Deception and exploitation : How Worldcoin recruited its first million test users

Worldcoin’s cryptocurrency token WLD debuted today on the world’s largest
cryptocurrency trading platform Binance to quite a bit of hype.
The company defines its tools as a digital identity protocol aiming to
support humanity in the age of AI, which consist of a privacy-preserving
digital identity and a digital currency (WLD) received simply for being
human (and registered on their platform via the ‘orb’.

On Mon, Jul 24, 2023 at 4:16 PM Mwendwa Kivuva via KICTANet <> wrote:

> Worldcoin was founded by Sam Altman, who also founded OpenAI, the company
> behind ChatGPT. Worldcoin is an iris biometric cryptocurrency project that
> has scanned and stored the eyes of millions of people across the world.
> Apart from invading our shopping malls to harvest eye iris data, I’ve now
> seen they are operating from inside supermarkets, most recently from inside
> Quickmarts in Nairobi.
> This is an important discussion because Worldcoin has been operating in
> Kenya for more than a year, collecting biometric iris scans of the
> uninformed consenting public. We had a discussion here, and it was not
> clear if the Office of the Data Protection Commissioner (ODPC) had given
> content for such eternal personally identifiable data to be collected.
> The privacy implications of Worldcoin collecting biometric iris scans of
> poor people are significant.
> 1) The data could be used to track people’s movements and activities. Iris
> scans are unique to each individual and can be used to identify people even
> if they are wearing disguises. This means that Worldcoin could track poor
> people’s movements, including where they go, who they meet, and what they
> do. This could be used to target them for marketing or surveillance
> purposes.
> 2) The data could be used to discriminate against poor people. Iris scans
> could be used to deny poor people access to services or opportunities. For
> example, a bank could use iris scans to deny a loan application from a poor
> person, or an employer could use iris scans to reject a job application
> from a poor person.
> 3) The data could be hacked or stolen. If the data is hacked or stolen, it
> could be used to commit identity theft or other crimes. This could have a
> devastating impact on poor people, who may not have the resources to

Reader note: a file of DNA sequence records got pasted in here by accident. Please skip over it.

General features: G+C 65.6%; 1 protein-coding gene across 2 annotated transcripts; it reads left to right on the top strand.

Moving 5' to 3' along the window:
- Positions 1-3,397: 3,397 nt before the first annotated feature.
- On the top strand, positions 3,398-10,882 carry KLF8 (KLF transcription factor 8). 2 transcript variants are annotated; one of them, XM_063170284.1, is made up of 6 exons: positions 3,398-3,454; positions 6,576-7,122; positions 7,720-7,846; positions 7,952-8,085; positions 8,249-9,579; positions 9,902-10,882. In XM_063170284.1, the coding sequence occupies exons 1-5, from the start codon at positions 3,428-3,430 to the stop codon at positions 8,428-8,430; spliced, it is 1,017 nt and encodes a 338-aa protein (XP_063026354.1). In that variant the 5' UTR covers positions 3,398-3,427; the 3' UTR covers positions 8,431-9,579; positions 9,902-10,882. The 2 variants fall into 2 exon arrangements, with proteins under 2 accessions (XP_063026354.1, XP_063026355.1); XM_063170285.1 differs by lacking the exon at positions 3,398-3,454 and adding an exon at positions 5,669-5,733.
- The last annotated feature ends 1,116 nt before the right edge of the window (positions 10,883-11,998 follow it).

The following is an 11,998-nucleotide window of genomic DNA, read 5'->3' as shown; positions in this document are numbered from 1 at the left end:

> recover from identity theft.
> 4. Obtaining informed consent is essential when collecting sensitive
> biometric data. Poor individuals may not fully understand the implications
> of providing their biometric data or may feel pressured to participate due
> to their socio-economic situation, potentially leading to uninformed or
> coerced consent.
> 5. There’s a concern that the initial purpose of collecting biometric data
> for cryptocurrency verification might evolve into other uses without
> adequate consent or oversight, leading to function creep and expanded
> surveillance.
> Informed consent is a process in which data subjects give permission for
> something to happen after they have been given and understood all the
> relevant information about it. Informed consent requires data subjects to
> understand the purpose of the data collection. This is one of the four
> elements of informed consent, along with information, comprehension, and
> voluntariness. There are some concerns about Worldcoin’s consent process.
> 1. The consent form is not clear about what data is being collected. The
> consent form does not explicitly state that Worldcoin is collecting
> biometric data, such as iris scans. Instead, the form simply states that
> Worldcoin is collecting “personal data.” This could lead users to believe
> that they are only giving consent to the collection of non-sensitive
> personal data, such as their name and address.
> 2. The consent form is not easy to understand. The consent form is written
> in complex legal language that is difficult for many people to understand.
> This could make it difficult for users to understand what they are
> consenting to.
> 3. The consent form is not easy to revoke. Once users have given consent
> to Worldcoin to collect their biometric data, it is difficult to revoke
> their consent. Users must send a written request to Worldcoin, and the
> company is not required to delete the data immediately.
> There is an exciting read from MIT claiming that Worldcoin has built a
> biometric database from the bodies of the poor using deceptive practices:
> Read along here
> Which direction should African and global majority countries take in
> regard to Western companies harvesting personally identifiable data from
> their citizens?
> Best Regards,
> ______________________
> Mwendwa Kivuva, Nairobi, Kenya